Have you heard of urn heath (Melichrus urceolatus)? I hadn’t, until July last year. It grows along most of Australia’s east coast, but only in Box–Gum Grassy Woodland ecosystems (update: also in other ecosystems! see Greg Steenbeeke’s comment below). For most of the year, it’s an unassuming, prickly little shrub, usually less than 1 metre in height. Then in late winter, it bursts into a mass of tiny creamy-white urn-shaped blooms. Each individual flower is only a couple of mm in size. But a shrub in full bloom will stop you in your tracks.

Albury urn heath

This is what happened last July, as I took my regular afternoon walk through a local urban nature reserve. The reserve (Eastern Hill in Albury, NSW) is a tiny fragment of the Box-Gum Grassy Woodlands that were once common across the region. Continue reading

Deck the halls: an Aussie Pollinator Christmas

If asked to name a plant that symbolises Christmas, most people would probably think of holly, ivy, mistletoe, or the traditional decorated pine tree. But spare a thought for us Aussies – none of these plants are native to our shores (the traditional Christmas mistletoe is a European species). In fact, some of them, like holly, are actually weeds here.

Historical records tell us that the early settlers loved to decorate their new houses at Christmas with Aussie flowers and foliage. But a short foray into the shops today reveals that our modern Australian Christmas motifs have returned to the European natural history of deer, rabbits, holly and northern hemisphere pines.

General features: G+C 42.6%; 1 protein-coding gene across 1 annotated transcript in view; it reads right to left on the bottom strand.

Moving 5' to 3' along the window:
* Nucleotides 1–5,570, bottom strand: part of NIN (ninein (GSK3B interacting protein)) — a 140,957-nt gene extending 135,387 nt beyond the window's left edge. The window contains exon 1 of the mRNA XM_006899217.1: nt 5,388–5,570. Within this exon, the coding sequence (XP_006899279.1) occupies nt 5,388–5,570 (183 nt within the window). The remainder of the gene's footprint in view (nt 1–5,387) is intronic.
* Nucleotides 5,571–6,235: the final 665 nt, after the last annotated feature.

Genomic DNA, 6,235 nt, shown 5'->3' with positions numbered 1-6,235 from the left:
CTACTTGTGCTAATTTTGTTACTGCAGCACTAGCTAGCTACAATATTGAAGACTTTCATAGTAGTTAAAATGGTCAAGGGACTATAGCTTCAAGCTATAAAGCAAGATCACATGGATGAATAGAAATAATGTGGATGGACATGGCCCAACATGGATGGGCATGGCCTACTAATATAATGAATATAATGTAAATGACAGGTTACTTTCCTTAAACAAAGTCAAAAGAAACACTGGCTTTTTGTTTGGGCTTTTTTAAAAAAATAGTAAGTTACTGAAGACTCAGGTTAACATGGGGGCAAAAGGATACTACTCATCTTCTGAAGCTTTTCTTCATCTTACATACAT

But Australia has plenty of genuine Christmas flora that we can substitute for the traditional botany…there are no rules! Continue reading

The Good, the Bad and…the Ecology

There are very few (if any) true ‘wilderness’ areas left, those completely untouched by human influence. This isn’t a tragedy – it’s an opportunity to grow, learn and discover more about the amazing planet we live on. Many ‘natural’ ecosystems have become social-ecological systems, where humans and nature can co-exist, not out-compete each other.

Agricultural systems are a perfect example. It’s hard to keep wild animals out of agroecosystems. They affect crop yields directly and indirectly across the growing season through positive (e.g. insects pollinating flowers) or negative (e.g. birds damaging fruit) interactions with crop plants. Because humans tend to label and categorise things (labels are easier to manage, justify or remove) we generally label these animals as either ‘bad’ or ‘good’ – aphids are annoying pests, bees are little angels. That’s all there is to it.